Rebelo de Sousa, President of Portugal, is in South Africa this week on a state visit and to meet the several hundred thousand strong Portuguese community.
Marcelo Rebelo de Sousa is a foremost former law professor, member of Parliament and Minister, and for many years co-editor of Portugal’s most acclaimed and influential weekly, Expresso.
Coinciding with the first stop of the visit in Cape Town on June 6 was the arrival of a Portuguese Navy submarine. The arrival of a Portuguese submarine for the protection of the President of Portugal, or as a veiled threat in the old “gunboat diplomacy” tradition of the Europeans may deepen the unease in the relations between Portugal and South Africa. They are increasingly fragile because of Lisbon’s lack of interest in what South Africa wants to achieve in its region and in Africa, and especially its two Portuguese speaking neighbours, Angola and Mozambique.
A diplomatic solution at the last minute would be a re-definition of the submarine’s mission. The submarine could be of great and welcome use in monitoring the coastal sea of Cabo Delgado, threatened by the terrorist infiltration that continues to spread in northern Mozambique where the South African National Defence Force is engaged in an anti-terrorism mission with two battalions.
Portugal’s policy towards Africa has for a long time lacked direction. Portugal is economically dependent on the EU and has not been able to define its own and independent engagement with Africa.
Past visits to Africa by Portuguese Presidents focussed on the Portuguese speaking countries in Africa and displayed a romantic reminiscence of Portugal’s former presence as a colonial power. The visit to South Africa by Rebelo de Sousa, already delayed for many years, risks being no different. It comes late and in the midst of South Africa’s existential energy crisis, the tense preparations for the August BRICS Summit in this country, and closely ahead of South Africa’s most contested and difficult general elections in May 2024.
There is, however, a unique opportunity for Rebelo de Sousa to re-establish the ties that for centuries have intimately linked Portugal and South Africa. Unlike the recent visits of the King of Belgium, the President of Finland or the Prime Minister of Singapore, among many others, the visit of Marcelo Rebelo de Sousa is given a high priority by South Africa, as demonstrated by the official visit of the South African Minister of International Relations to Lisbon on 18-19 May, in preparation for this week’s state visit. No other visit by a Head of State to South Africa has benefited from this kind of preparatory care at the highest political level.
South Africa has important expectations linked to Marcelo Rebelo de Sousa’s visit.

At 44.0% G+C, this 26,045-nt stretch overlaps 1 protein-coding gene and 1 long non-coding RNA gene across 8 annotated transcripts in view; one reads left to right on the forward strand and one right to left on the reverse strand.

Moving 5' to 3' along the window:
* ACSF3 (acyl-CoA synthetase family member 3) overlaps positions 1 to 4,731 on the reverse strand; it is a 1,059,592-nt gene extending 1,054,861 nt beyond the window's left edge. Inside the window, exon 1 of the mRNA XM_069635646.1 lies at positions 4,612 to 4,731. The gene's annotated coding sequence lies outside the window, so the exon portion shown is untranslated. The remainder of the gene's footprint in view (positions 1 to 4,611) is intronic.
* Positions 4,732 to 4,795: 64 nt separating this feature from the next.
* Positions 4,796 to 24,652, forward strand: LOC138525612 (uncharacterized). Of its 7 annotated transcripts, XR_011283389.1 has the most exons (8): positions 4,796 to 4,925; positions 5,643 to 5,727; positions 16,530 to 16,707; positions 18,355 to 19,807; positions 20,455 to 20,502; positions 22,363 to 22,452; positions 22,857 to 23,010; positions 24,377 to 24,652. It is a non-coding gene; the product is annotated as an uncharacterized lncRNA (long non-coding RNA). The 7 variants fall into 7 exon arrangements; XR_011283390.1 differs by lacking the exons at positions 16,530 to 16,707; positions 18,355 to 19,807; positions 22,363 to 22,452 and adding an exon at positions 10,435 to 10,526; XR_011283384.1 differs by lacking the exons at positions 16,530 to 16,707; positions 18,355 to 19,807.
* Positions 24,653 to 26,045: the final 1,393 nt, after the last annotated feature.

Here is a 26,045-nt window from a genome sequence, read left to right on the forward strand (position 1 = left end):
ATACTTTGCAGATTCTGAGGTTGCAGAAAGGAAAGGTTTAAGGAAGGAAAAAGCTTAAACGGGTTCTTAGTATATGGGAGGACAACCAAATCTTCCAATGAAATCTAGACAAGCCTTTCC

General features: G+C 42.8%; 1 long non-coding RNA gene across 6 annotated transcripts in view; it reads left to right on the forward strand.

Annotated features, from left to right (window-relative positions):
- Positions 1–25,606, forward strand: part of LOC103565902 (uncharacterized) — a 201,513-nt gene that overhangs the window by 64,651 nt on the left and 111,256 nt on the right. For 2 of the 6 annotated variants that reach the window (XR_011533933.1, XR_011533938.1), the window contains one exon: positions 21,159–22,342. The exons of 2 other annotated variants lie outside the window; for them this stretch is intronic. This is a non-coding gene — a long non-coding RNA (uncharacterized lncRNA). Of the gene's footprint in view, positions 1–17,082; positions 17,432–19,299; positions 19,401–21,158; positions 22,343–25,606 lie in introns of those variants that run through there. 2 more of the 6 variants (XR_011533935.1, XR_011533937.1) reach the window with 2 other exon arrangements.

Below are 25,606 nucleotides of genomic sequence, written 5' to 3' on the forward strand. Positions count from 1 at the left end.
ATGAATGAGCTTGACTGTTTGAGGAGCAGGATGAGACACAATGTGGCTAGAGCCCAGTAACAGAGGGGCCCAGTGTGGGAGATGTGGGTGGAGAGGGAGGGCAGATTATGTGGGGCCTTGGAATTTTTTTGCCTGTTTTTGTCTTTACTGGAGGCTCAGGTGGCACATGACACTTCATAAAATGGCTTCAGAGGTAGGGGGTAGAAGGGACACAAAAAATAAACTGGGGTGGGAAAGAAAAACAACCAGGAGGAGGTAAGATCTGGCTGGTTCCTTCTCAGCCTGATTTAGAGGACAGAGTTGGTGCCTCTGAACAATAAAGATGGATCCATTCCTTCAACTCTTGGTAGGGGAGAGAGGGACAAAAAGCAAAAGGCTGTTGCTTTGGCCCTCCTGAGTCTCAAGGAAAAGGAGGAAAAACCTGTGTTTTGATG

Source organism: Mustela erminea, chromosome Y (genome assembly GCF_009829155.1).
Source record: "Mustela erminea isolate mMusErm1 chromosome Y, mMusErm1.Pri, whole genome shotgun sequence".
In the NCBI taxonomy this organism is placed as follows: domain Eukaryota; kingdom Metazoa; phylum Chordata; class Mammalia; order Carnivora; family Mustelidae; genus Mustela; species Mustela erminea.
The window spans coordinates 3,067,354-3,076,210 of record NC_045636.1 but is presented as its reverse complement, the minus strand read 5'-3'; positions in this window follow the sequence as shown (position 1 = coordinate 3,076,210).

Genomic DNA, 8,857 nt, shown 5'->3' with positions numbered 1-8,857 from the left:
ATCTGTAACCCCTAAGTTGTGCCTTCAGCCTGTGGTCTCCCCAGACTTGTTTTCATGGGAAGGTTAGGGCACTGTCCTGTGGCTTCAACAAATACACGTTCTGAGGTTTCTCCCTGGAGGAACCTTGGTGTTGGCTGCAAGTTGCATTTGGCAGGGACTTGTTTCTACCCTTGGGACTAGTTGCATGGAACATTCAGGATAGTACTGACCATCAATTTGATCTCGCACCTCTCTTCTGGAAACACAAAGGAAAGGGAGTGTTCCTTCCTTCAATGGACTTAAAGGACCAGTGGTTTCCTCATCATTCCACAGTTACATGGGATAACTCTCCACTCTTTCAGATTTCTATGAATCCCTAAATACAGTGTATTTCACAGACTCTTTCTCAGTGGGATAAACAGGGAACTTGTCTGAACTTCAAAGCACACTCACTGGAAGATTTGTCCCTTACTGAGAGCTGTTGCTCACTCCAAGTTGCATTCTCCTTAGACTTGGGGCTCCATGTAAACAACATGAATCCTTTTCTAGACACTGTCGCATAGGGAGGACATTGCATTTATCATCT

The expectation is that the President of Portugal will not come just to repeat more ultimatums from Brussels in regard to joining the sanctions war against Russia, but that Rebelo de Sousa will be willing to listen to what President Cyril Ramaphosa and his Minister Naledi Pandor want to achieve with their African peace plan for Ukraine. The hope in Pretoria is that finally a European leader will want to understand and then convey to his allies what Africa aspires to and why it believes that an endless supply of arms and encouragement for the benefit of one of the parties in a conflict, will never result in a compromise.
It is also hoped that Portugal can reflect and consider what practical measures could alleviate the existential nightmare in which South Africa finds itself. The country has more than half of the adult population unemployed, suffers daily power cuts amounting to an average 10 hours out of every 24 hours, and all this in addition to a zero economic growth rate and a crime rate that has reached 60 murder cases per day.
Contrary to the other powerful Portuguese nation, Brazil, Portugal refuses to consider that the ideological hegemony of European political systems could run out. The model of multi-party democracy in Africa has not brought the promised progress, but has instead installed parasitic elites and levels of poverty and abandonment of the masses unequalled in human history. The Anglo-Saxon political model with its variants on the European continent, no longer has a good name in Africa. In South Africa it is increasingly rejected and even hated by large parts of the electorate.
For South Africa, the future prospects for friendship and good relations with Portugal continue to be good. The industrial sectors of civil construction, electrical engineering, heavy industry and agriculture (fresh produce, livestock and fishing), have always been fostered and brilliantly well managed by the Portuguese in South Africa who can be considered to constitute the most productive and loyal European community in the country. The innumerable small and medium Portuguese owned enterprises identify much more easily with South Africa than the “large” foreign investors, whose engagement is always conditioned by economic opportunity.
The most important outcome of the visit of the Portuguese President should be to improve the perception in Lisbon of the Portuguese community in South Africa. They are a human capital that offers privileged access to enormous opportunities for high quality industrial investments in a key industrial country for the entire African continent. They are the natural basis for fulfilling Portugal’s historic mission to be the bridge of understanding and development between Europe and Africa.
Andre Thomashausen is Emeritus Professor at the University of South Africa and is a Constitutionalist, and a contemporary in of Marcelo Rebelo de Sousa in Lisbon in 1975 and 1976